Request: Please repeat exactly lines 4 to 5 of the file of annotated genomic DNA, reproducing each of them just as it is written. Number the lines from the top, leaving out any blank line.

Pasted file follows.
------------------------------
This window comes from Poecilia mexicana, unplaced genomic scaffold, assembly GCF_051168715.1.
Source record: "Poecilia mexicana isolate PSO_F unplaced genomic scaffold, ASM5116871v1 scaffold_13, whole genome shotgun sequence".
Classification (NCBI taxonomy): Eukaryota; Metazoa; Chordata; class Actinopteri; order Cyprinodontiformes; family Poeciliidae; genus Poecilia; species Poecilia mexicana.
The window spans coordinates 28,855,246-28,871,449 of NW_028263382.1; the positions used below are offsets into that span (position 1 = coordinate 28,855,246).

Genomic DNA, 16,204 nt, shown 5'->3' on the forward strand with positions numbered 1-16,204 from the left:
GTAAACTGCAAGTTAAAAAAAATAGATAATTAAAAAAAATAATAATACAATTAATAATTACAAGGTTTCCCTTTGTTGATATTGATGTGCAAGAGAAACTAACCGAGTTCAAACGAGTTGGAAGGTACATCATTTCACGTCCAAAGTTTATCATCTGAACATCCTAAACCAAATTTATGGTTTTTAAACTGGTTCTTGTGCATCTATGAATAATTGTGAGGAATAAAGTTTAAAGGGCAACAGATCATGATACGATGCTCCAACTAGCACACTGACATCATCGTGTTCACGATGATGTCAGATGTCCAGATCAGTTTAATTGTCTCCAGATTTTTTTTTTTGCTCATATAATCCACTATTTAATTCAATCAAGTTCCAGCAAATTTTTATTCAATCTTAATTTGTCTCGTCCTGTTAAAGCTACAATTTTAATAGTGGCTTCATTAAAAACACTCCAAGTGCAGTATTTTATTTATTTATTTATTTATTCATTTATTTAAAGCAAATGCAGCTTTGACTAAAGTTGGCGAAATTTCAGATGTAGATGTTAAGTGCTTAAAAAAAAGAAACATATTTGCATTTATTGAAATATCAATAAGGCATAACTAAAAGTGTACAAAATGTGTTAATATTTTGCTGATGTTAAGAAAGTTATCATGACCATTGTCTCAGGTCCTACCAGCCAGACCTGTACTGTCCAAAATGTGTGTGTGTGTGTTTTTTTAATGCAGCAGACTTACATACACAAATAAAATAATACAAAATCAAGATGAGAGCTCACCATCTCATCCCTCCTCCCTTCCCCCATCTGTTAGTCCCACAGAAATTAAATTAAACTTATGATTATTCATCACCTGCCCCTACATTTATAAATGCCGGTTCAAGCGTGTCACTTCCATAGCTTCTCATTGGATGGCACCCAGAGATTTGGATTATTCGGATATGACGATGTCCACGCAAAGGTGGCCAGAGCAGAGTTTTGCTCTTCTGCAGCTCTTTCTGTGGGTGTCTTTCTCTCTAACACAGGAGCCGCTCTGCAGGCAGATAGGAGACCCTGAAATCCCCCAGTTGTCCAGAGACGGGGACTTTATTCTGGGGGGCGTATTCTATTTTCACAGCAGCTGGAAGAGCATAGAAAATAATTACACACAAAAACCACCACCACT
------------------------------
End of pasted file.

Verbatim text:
The window spans coordinates 28,855,246-28,871,449 of NW_028263382.1; the positions used below are offsets into that span (position 1 = coordinate 28,855,246).

Genomic DNA, 16,204 nt, shown 5'->3' on the forward strand with positions numbered 1-16,204 from the left: